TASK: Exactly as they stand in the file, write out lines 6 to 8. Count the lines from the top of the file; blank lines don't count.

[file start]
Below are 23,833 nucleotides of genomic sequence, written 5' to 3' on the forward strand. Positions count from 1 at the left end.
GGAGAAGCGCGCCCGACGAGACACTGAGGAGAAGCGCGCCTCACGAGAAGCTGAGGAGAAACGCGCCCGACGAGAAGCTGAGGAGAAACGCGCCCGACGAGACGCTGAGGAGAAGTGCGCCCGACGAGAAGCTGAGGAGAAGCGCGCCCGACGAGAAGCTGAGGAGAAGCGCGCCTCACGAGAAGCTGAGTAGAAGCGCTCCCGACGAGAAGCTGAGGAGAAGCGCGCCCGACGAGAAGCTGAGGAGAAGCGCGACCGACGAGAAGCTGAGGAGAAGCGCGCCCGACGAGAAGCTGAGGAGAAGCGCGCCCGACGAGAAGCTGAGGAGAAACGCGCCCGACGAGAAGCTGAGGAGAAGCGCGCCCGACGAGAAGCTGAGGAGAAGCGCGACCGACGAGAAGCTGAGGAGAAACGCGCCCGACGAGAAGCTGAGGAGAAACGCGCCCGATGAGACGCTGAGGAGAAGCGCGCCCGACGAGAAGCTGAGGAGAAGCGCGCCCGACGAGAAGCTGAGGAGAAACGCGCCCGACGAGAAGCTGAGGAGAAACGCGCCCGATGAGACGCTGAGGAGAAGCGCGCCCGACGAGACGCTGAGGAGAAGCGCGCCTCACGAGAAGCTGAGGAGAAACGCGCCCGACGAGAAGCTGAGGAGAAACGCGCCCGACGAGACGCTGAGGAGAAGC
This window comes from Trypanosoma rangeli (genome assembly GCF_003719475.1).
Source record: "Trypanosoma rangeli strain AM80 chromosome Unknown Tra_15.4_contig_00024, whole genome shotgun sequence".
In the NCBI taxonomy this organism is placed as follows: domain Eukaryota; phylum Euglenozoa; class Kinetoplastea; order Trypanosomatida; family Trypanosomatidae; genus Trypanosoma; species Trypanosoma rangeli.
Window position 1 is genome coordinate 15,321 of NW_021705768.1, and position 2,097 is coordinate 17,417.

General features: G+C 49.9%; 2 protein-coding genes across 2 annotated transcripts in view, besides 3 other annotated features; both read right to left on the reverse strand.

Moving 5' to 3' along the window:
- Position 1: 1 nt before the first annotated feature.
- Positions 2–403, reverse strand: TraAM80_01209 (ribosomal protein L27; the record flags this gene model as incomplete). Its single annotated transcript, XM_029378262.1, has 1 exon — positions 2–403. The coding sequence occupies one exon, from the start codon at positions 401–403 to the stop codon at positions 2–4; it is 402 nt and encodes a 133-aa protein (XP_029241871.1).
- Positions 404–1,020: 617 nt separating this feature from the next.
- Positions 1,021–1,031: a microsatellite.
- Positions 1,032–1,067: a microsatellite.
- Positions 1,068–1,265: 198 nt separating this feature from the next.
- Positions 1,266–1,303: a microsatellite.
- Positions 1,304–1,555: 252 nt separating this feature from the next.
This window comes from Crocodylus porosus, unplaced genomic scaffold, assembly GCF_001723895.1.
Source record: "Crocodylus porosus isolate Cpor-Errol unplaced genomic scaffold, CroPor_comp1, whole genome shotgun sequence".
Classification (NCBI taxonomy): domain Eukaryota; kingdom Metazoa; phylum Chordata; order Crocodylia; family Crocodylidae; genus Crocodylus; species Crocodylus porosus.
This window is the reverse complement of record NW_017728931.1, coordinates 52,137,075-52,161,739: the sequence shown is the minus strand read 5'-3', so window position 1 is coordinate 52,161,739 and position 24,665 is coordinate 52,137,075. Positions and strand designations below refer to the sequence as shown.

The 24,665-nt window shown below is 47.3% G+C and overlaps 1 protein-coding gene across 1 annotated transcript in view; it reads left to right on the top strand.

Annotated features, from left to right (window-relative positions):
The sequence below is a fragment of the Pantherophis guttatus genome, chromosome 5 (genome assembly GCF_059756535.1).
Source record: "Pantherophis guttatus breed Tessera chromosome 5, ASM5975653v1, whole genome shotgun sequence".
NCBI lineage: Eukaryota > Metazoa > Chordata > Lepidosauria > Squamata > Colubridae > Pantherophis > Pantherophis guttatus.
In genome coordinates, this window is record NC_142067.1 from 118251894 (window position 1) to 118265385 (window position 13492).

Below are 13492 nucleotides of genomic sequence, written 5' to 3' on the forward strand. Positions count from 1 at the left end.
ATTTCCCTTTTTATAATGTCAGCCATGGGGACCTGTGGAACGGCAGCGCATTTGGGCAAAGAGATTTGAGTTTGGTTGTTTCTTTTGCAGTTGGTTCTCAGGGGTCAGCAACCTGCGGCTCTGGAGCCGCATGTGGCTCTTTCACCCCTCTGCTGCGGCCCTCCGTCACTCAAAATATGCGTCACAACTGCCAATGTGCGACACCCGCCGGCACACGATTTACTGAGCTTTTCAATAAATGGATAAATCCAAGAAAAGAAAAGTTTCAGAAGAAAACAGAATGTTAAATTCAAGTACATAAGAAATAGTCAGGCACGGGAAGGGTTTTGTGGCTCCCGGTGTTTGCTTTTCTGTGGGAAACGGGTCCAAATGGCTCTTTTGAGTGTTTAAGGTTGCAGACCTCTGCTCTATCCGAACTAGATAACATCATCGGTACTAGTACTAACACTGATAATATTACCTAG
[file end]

Window position 1 is genome coordinate 15,321 of NW_021705768.1, and position 2,097 is coordinate 17,417.

General features: G+C 49.9%; 2 protein-coding genes across 2 annotated transcripts in view, besides 3 other annotated features; both read right to left on the reverse strand.

Moving 5' to 3' along the window: